“The biggest challenge is taking the community along with us. Transparency can be scary at times, but it is also imperative if we are to be honest with ourselves and those around us.
“It’s so important we openly acknowledge where we are now and where we would like to be. By simply telling the positive stories, you can be accused of ‘spin doctoring’,” Ms Penfold explained.
Australian Dairy Farmers (ADF) President, Noel Campbell who also presented at the conference, spoke about phasing out calving induction as an example of how the Australian dairy industry is proactively working to meet community expectations.
“As a farming community, we understand calving induction has played an important role in breeding management on our dairy farms, and that this enables us to perform more efficiently. Yet it is no secret that many consumers find induction and its consequences to be unnecessary.
“The phase out of calving induction is high on ADF’s agenda and we are committed to working with farmers to help make this transition,” Mr Campbell said.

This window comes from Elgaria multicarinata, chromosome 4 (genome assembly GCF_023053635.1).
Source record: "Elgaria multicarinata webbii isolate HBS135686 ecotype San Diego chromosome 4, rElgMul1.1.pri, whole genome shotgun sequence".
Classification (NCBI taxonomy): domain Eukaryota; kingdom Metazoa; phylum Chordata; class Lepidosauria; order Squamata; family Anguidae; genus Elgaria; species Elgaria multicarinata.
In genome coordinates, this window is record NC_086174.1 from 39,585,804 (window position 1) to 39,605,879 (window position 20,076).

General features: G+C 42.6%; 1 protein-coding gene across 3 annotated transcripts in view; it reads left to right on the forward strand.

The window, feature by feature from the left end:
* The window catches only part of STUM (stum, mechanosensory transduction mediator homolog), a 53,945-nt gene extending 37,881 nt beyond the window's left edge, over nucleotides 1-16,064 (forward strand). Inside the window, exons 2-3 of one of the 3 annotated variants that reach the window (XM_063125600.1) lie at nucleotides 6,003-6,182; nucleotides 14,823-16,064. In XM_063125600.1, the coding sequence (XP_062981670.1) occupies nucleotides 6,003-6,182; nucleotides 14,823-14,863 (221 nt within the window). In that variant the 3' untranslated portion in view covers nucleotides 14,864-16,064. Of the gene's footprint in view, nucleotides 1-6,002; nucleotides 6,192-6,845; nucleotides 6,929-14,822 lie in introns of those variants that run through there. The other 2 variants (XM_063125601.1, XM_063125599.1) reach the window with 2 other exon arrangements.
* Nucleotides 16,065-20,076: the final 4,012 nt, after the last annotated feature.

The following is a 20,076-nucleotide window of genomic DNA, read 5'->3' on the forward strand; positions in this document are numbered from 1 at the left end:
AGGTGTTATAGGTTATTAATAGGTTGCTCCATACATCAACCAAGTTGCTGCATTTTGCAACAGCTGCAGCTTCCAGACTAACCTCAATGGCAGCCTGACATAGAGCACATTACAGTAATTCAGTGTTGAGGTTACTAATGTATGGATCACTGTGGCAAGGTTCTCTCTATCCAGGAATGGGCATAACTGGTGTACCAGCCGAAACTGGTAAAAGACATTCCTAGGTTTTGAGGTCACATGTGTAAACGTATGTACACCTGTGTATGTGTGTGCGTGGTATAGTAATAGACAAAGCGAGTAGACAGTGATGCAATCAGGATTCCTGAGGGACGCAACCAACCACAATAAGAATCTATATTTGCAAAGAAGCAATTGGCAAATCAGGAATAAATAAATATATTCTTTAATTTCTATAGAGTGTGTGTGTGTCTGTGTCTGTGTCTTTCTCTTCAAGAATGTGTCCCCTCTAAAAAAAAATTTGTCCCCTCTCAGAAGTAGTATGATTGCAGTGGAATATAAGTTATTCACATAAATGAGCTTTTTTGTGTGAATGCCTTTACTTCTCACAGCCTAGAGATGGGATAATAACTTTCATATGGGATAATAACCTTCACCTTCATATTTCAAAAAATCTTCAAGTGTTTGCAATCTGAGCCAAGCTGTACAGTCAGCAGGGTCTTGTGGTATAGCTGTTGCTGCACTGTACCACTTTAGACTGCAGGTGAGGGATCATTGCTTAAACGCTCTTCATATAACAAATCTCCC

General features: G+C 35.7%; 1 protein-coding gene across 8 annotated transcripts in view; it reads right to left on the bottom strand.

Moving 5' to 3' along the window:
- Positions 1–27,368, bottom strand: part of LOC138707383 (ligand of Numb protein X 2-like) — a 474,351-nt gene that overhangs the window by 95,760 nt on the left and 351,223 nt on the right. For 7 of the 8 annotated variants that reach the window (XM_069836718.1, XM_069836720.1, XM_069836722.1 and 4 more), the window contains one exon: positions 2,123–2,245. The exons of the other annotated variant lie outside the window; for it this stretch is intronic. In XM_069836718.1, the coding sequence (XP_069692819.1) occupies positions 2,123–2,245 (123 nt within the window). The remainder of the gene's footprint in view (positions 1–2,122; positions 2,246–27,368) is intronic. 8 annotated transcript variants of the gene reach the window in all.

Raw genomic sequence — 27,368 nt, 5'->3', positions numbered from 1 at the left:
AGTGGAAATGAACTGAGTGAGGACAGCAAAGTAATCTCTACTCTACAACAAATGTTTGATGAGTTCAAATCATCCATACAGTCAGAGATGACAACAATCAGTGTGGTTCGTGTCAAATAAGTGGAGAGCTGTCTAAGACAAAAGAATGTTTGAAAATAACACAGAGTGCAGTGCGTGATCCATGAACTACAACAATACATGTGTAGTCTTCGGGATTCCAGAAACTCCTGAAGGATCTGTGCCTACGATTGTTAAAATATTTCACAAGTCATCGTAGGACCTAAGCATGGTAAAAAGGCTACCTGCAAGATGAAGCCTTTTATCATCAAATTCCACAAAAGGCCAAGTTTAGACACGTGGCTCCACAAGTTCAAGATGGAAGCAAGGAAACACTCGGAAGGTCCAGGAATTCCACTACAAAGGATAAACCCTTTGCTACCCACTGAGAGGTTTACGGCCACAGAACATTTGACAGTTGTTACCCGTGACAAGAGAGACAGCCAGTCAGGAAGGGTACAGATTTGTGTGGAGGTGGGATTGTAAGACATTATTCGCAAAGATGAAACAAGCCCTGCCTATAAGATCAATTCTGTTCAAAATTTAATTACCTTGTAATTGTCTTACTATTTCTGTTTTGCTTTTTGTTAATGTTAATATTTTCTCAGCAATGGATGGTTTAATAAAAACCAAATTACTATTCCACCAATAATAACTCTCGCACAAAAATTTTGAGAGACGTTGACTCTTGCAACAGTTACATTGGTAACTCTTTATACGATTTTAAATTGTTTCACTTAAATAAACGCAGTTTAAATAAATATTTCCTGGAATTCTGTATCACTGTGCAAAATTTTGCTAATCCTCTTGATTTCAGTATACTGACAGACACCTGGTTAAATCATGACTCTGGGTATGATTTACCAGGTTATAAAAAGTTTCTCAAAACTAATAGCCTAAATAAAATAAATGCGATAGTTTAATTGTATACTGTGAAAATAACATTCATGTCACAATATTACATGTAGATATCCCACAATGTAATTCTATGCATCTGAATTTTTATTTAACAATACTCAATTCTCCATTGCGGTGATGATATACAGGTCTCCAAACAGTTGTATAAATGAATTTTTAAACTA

Other aspects of social licence discussed included use of genetically modified crops and mining of coal-seam gas on productive farms, which Australian Dairy Products Federation (ADPF) Executive Director, Dr Peter Stahle provided the dairy processors’ perspective on.
L-R: SADA President, David Basham, VFF Egg Group President, Brian Ahmed and UDV President, Adam Jenkins enjoying breakfast at the UDV Annual Conference.
ADF President, Noel Campbell: Working to support dairy farmers in actively phasing out calving induction .
ALEC CEO, Alison Penfold: Sharing the livestock industry's experience with animal activism.
Feb 12, 2015
Healthy, happy cows are productive cows and are a key to a sustainable future for dairy. The progress made in genomic technology by Dairy Futures CRC will be central to producing the happy, healthy kind of cow you want to milk.
The progress made in genomics technology helps farmers address key issues in herd health, which impact on the animal’s wellbeing. It also allows farmers to reduce the cost of production and exposure to external price shocks.